Social Media

October 2013

President's Message

Dear NLP Friends and Supporters,

We are pleased to announce the launch this week of our revamped website, which features new Learn Channel video lessons, a “Teachable Moments” blog and outstanding student projects.

This issue of the newsletter includes a report on the site as well as a link to an excerpt from one of our first three featured lessons. We encourage you to check it out.

We are also expanding our reach this fall and are particularly excited about the growth of our compact digital unit in schools in New York City and Chicago and the debut of our Washington, D.C., unit this school year.

This month’s profile features Mike Zimmerman, an English teacher at KIPP NYC College Prep High School, who is teaching his third news literacy unit and has worked with NLP journalists to start the high school’s first newspaper. He is also a member of NLP’s new national teacher advisory committee.

As always, we appreciate your interest and welcome your feedback.

All the best,

Alan C. Miller








Click the image to view an excerpt of Nicco Mele's video lesson about social media and the Boston Marathon bombing.

NLP Calendar

NLP’s major Washington fall event is a panel discussion on “America’s Changing Role in the World and How the Press Covers It” on Wednesday, Nov. 13, from 7:30 to 9 p.m. at George Washington University’s Lisner Auditorium. Gwen Ifill, co-anchor of “PBS NewsHour” and moderator of “Washington Week,” is the moderator; the panelists are Thomas L. Friedman, foreign affairs columnist at The New York Times; Andrea Mitchell, chief foreign affairs correspondent at NBC News and host of MSNBC’s “Andrea Mitchell Reports”; and Michael Gerson, a nationally syndicated columnist with The Washington Post. Qualcomm and The Washington Post are the lead sponsors. Tickets are free; seating is limited. To reserve seats, click here. The address is 730 21st St. NW; the closest Metro stop is Foggy Bottom-GWU. For more information, call 202-994-6800.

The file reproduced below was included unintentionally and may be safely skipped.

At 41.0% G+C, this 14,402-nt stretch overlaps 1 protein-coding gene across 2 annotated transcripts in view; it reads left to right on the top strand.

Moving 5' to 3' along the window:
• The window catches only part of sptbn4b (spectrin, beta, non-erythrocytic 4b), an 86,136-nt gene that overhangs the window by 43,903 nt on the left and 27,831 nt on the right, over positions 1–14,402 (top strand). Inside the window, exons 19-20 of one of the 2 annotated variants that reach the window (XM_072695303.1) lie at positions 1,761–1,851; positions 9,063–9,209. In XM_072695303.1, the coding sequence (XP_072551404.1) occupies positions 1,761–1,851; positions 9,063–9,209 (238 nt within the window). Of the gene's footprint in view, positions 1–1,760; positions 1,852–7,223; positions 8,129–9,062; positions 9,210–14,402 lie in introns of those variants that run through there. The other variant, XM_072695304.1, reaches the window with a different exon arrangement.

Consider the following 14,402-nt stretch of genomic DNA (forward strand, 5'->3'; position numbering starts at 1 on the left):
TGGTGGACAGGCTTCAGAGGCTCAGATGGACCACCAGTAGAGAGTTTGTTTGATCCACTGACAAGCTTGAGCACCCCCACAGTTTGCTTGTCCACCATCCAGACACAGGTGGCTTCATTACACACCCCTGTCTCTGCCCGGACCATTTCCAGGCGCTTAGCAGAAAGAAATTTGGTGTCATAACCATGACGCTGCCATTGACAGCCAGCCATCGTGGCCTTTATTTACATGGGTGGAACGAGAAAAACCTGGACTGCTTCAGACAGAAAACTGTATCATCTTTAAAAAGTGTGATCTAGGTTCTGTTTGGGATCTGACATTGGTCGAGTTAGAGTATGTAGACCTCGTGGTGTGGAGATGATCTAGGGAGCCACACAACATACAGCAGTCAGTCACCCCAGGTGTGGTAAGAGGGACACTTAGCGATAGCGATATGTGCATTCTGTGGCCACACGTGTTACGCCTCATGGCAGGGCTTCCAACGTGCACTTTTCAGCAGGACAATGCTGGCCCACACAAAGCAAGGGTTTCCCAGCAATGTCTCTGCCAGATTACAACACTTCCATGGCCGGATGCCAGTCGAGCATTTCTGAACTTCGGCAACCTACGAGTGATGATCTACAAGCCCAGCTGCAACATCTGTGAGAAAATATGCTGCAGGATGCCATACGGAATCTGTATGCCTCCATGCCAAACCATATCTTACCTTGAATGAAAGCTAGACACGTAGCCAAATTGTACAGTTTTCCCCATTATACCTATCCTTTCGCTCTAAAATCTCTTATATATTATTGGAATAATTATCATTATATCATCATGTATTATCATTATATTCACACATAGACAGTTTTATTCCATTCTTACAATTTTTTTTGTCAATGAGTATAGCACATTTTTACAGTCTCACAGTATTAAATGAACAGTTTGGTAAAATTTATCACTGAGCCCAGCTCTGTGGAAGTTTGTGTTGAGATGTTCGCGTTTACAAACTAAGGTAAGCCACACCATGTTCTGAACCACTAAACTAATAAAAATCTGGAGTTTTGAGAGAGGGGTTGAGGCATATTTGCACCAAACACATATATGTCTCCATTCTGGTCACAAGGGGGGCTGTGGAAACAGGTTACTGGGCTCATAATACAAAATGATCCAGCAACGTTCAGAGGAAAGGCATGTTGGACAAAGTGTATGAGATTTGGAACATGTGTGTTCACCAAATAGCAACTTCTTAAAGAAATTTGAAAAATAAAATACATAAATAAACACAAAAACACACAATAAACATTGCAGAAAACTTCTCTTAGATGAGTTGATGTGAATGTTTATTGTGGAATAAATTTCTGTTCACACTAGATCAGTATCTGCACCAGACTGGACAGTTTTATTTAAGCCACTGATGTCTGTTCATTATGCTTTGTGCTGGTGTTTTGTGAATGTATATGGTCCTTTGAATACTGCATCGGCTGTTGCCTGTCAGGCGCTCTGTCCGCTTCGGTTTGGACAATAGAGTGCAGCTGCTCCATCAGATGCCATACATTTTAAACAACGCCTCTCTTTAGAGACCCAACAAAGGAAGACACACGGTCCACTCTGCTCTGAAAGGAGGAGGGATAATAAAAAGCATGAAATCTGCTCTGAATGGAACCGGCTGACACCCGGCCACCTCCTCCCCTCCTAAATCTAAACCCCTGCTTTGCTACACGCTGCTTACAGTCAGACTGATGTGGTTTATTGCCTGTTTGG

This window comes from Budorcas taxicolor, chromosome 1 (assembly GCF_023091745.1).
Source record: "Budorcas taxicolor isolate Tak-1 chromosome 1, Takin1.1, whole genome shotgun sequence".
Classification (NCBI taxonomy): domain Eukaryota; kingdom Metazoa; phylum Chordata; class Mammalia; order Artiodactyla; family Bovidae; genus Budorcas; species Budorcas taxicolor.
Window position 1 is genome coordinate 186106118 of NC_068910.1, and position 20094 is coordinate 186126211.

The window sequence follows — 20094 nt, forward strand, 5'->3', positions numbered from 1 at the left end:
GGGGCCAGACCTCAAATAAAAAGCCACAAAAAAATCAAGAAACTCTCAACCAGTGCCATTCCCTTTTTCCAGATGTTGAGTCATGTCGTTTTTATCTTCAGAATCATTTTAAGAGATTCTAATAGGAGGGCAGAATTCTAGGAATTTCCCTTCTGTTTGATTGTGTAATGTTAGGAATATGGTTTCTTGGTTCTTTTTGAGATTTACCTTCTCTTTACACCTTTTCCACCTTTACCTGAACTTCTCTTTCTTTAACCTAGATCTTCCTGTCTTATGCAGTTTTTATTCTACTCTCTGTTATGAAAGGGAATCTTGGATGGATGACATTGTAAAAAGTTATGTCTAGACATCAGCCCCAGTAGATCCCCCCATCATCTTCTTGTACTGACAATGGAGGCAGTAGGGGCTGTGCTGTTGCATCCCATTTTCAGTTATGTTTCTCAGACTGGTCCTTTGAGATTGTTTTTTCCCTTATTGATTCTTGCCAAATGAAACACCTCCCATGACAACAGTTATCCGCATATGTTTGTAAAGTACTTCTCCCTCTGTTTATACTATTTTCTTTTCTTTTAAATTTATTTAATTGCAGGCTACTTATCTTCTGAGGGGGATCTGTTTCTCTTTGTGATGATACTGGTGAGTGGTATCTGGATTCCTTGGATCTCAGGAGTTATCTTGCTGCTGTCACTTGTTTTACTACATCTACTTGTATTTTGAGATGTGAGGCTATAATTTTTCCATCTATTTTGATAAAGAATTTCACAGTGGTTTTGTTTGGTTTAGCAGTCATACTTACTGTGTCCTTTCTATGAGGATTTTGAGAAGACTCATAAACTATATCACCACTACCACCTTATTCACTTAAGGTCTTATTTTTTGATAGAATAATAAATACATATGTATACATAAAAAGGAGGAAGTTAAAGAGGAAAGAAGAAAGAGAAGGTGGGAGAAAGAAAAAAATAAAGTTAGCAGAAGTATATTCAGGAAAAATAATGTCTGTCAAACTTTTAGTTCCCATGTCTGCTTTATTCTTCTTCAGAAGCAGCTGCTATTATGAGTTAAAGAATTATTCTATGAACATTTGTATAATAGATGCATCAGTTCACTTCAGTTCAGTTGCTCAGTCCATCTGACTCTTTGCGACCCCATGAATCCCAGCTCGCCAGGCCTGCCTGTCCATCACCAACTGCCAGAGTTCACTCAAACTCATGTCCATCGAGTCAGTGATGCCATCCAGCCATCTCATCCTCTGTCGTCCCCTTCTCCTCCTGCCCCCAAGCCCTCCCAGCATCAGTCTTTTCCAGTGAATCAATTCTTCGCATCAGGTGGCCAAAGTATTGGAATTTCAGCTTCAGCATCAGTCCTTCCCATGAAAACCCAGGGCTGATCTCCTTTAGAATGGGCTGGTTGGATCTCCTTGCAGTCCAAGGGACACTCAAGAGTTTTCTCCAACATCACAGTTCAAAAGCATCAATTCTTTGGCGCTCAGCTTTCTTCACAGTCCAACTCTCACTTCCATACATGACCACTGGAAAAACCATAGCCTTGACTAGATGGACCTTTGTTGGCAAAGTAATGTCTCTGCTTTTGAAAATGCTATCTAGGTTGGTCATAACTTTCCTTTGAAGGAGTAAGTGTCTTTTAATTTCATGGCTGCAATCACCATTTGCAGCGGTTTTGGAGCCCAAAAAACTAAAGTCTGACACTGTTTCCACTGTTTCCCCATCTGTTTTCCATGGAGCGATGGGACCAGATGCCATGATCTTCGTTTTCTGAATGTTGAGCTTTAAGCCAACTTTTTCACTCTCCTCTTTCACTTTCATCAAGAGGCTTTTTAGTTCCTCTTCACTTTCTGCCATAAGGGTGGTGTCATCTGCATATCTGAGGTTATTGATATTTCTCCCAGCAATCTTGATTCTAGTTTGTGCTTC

Kristen Schorsch, a reporter for Crain's Chicago Business, listens to 7th graders at Pulaski International School in Chicago this month. Schorsch discussed interviewing with the students. Photo by Mieke Zuiderweg

NLP News
Building Support and Branching Out

We are pleased to share excellent news about rapid growth in our digital unit and about new school partners, financial support and collaborations as we continue to expand.

The build-out of our digital unit is gaining momentum in Chicago and New York, and we plan to launch our Washington, D.C., unit in December. The New York City Department of Education and Chicago Public Schools are actively promoting the program to their principals.